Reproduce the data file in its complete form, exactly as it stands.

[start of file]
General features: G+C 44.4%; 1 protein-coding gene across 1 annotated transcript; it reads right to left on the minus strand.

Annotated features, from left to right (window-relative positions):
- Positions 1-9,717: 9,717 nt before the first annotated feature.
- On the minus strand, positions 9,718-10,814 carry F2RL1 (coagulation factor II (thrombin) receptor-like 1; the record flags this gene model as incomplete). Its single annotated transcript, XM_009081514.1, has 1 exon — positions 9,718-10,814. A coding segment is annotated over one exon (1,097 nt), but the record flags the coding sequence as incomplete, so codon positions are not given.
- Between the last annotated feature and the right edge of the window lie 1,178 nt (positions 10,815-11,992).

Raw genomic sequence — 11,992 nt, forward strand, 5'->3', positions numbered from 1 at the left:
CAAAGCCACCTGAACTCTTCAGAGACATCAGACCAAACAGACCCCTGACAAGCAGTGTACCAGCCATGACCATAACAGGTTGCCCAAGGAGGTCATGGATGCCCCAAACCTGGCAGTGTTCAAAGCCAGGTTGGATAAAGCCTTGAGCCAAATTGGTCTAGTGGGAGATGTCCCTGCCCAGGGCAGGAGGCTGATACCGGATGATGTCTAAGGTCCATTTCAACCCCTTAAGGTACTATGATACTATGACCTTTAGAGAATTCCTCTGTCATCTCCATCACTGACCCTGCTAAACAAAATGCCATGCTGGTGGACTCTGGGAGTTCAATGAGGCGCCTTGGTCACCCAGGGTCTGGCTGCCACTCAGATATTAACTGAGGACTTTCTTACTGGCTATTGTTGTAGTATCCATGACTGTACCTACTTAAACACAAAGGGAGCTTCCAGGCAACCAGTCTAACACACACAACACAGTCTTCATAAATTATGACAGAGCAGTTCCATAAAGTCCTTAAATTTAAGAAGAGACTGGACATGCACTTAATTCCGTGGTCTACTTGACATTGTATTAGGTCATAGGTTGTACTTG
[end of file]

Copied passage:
General features: G+C 44.4%; 1 protein-coding gene across 1 annotated transcript; it reads right to left on the minus strand.

Annotated features, from left to right (window-relative positions):
- Positions 1-9,717: 9,717 nt before the first annotated feature.
- On the minus strand, positions 9,718-10,814 carry F2RL1 (coagulation factor II (thrombin) receptor-like 1; the record flags this gene model as incomplete). Its single annotated transcript, XM_009081514.1, has 1 exon — positions 9,718-10,814. A coding segment is annotated over one exon (1,097 nt), but the record flags the coding sequence as incomplete, so codon positions are not given.
- Between the last annotated feature and the right edge of the window lie 1,178 nt (positions 10,815-11,992).

Raw genomic sequence — 11,992 nt, forward strand, 5'->3', positions numbered from 1 at the left:
CAAAGCCACCTGAACTCTTCAGAGACATCAGACCAAACAGACCCCTGACAAGCAGTGTACCAGCCATGACCATAACAGGTTGCCCAAGGAGGTCATGGATGCCCCAAACCTGGCAGTGTTCAAAGCCAGGTTGGATAAAGCCTTGAGCCAAATTGGTCTAGTGGGAGATGTCCCTGCCCAGGGCAGGAGGCTGATACCGGATGATGTCTAAGGTCCATTTCAACCCCTTAAGGTACTATGATACTATGACCTTTAGAGAATTCCTCTGTCATCTCCATCACTGACCCTGCTAAACAAAATGCCATGCTGGTGGACTCTGGGAGTTCAATGAGGCGCCTTGGTCACCCAGGGTCTGGCTGCCACTCAGATATTAACTGAGGACTTTCTTACTGGCTATTGTTGTAGTATCCATGACTGTACCTACTTAAACACAAAGGGAGCTTCCAGGCAACCAGTCTAACACACACAACACAGTCTTCATAAATTATGACAGAGCAGTTCCATAAAGTCCTTAAATTTAAGAAGAGACTGGACATGCACTTAATTCCGTGGTCTACTTGACATTGTATTAGGTCATAGGTTGTACTTG